Paul Henri Dietrich in, The Encyclopedia of Diderot, tackles the complexity of theocracy; show casing its flaws and the dangers behind pursuing one. He defines theocracy as, “a government in which a nation is submitted immediately to God, who exercises his sovereignty over her, and who makes her know his will by the organ of the prophets and ministers to whom he is pleased to manifest himself.” What Dietrich seems to suggest throughout the encyclopedia entry is that the difference between a “true theocracy” and an imposter is the actions of the priests. He does not credit the inability for a theocracy to work by discount the belief in God, but on the contrary, Dietrich does overtly show bias towards Judeo-Christian ideology. He argues, “the Hebrew nation provides us with the only example of a true theocracy,” because “Moses was only the organ and the interpreter of the will of heaven,” and that God “reserved for himself the sovereignty over the Israelites.” This suggests that the Hebrew’s had a true theocracy because their priest was true to God and under his command. To reinforce this point, Dietrich discredits many other religions that attempted to have a theocracy. He categorizes the religious attempts to form a theocracy as “imposters,” though often doesn’t give explicit reason why they are not considered true theocracies, it can be interpreted that the lack of authenticity is due to the religion/priest. For example, he mentions Muslims by stating, “among the Arabs, Mohammed made himself the prophet, legislator, pontiff, and the sovereign of a crude and subjugated nation […] We know that Mohammed claimed to have received these laws from the mouth of God himself.” Dietrich, with the juxtaposition of the term sovereign/sovereignty when regarding both Moses and Mohammed, leads the reader to understand that the difference between a true theocracy and an “imposter” is the priest’s claim not of divine knowledge, but their claim of power.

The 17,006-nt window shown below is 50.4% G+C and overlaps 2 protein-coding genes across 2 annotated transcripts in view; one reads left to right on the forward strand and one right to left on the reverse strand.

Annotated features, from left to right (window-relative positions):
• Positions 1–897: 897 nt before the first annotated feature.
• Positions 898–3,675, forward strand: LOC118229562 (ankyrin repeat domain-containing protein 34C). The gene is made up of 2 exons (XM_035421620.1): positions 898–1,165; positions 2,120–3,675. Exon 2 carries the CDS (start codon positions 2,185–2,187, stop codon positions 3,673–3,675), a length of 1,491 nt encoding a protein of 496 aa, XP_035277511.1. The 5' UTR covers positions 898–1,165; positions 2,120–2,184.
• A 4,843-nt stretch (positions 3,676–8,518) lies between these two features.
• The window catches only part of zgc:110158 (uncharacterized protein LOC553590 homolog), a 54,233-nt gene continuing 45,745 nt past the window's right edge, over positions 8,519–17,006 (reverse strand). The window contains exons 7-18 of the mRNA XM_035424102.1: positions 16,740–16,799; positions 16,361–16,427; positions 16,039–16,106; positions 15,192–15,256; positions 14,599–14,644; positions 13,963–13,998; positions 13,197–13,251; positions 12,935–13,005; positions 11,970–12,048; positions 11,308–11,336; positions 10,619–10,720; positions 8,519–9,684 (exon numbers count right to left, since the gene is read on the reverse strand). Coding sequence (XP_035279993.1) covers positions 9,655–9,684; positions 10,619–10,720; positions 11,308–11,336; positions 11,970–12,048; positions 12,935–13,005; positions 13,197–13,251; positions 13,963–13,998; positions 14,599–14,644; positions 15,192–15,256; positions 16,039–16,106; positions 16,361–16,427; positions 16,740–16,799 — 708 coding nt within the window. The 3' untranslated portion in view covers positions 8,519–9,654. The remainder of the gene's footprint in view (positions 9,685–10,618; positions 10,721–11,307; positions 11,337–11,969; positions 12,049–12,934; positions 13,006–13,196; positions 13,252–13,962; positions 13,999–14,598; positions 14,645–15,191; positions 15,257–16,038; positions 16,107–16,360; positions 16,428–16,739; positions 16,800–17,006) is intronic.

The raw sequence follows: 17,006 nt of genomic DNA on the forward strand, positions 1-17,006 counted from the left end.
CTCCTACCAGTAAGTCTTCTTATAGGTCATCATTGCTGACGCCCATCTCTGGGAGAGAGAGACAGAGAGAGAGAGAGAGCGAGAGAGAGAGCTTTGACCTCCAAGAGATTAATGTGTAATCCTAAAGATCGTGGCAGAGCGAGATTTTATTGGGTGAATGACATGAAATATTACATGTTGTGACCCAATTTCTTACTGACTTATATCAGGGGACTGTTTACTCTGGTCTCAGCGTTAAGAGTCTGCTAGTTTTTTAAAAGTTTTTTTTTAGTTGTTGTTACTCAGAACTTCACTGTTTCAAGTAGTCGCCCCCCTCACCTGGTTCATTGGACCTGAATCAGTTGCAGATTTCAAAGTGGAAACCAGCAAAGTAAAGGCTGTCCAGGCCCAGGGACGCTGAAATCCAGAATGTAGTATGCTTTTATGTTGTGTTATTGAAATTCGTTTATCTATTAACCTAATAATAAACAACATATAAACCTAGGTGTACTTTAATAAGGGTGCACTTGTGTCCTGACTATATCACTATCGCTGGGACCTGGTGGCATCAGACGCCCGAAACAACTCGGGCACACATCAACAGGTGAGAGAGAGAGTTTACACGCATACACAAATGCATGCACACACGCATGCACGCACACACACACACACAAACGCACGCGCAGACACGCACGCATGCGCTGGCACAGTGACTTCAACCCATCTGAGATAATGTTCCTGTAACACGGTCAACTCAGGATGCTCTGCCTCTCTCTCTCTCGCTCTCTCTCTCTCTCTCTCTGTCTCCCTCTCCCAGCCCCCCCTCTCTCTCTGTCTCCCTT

The claim of power returns to the forefront when Dietrich discusses Christianity’s desire for theocracy. He’s simply addresses that “although Jesus Christ had declared that his kingdom was not of this world, in centuries of ignorance, one saw the Christian pontiffs struggle to establish their power on the ruins of that of kings,” expanding that pontiffs were “profiting from the superstitious stupidity of the people.” From this point on in the essay, it is obvious that though Dietrich may have bias towards a Judeo-Christian religion, he see’s theocracy as a tool of destruction. He continues by confronting the idea that religions should form a separate theocracy, “independent of the civil power” and expresses, “it is left to the wisdom of sovereigns [kings] to repress these ambitious and idealistic pretentions, and to contain all member of society with the just boundaries that reason and the tranquility of the states prescribe.” Dietrich is proposing that in order to govern humans, we must stay in the realm of human power and understanding. He directs the readers to the past, and explains that “men gathered together in society would want no other monarch than the Supreme Being,” because it is natural to want the All Powerful to run your nation, but Dietrich quickly notes that the problem arose when “these priests had no trouble governing men in the name of mute and inanimate idols of which they were the ministers […] The priests, prideful of their power, abused it strangely; that was their incontinence.” Dietrich is bring the readers attention to the fact that a theocracy leads to a government and societal system that allows no restraints on the leaders as well as encourages blind ignorance from its citizens.